It is a fallacy for employees who are subject to Pay-As-You-Earn (PAYE) tax to think that in view of the automatic deduction that they are subject to more tax than others or that other individuals in society who are liable to tax do not pay their tax. The latter pay their tax through the quarterly payment mechanism under the Inland Revenue Act of No.24 of 2017 (“IRA”). The often quoted reason for being reluctant to pay tax is that large parts of society are evading tax and therefore, one should not pay taxes. This in my view is too simple a presumption and it is for any person who says that there are other tax evaders to take the necessary steps to report them specifically to the authorities in a manner that they could share the tax burden of all. However, based on my professional training, pointing to other tax evaders and providing that as a justification for not paying your own taxes is an argument unworthy of a professional.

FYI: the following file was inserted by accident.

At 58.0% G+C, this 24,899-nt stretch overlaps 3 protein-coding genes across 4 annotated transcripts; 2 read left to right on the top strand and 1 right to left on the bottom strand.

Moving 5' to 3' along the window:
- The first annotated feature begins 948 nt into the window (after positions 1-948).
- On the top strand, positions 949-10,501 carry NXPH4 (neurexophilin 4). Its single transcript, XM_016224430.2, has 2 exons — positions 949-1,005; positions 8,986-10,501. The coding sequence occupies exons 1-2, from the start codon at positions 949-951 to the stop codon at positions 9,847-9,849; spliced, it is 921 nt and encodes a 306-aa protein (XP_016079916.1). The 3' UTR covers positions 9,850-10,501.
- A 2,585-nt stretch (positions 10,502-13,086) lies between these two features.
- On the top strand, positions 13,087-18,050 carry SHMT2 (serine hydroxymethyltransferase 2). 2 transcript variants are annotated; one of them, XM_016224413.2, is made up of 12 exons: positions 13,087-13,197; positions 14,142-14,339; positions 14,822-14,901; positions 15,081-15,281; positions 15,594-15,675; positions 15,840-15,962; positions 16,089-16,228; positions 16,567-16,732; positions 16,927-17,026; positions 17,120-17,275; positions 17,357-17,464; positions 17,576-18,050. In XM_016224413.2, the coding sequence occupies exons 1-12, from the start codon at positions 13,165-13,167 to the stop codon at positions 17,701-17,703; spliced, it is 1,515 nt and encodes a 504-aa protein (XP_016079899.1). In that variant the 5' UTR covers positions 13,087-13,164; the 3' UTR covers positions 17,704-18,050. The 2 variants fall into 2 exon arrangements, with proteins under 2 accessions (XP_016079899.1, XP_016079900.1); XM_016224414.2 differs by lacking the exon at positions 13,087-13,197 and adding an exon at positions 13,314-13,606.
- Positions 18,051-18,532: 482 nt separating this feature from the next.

With regard to migration, the following table illustrates the marginal tax rates for individuals in the countries which are often mentioned as being attractive for migration by professionals.

Subject to any differences arising from permissibility of expenses in computing the taxable income, it is clear that any migrant would walk into higher taxes. The migrant would not dare to evade tax in those countries either since the migrant will be summarily thrown out or put behind bars. If a professional wishes to migrate, please do so but do not cite excessive tax in your home country or insufficiency of personal reliefs in computing your taxable income, since any reasonable man in those countries would think that such arguments are hollow to say the least.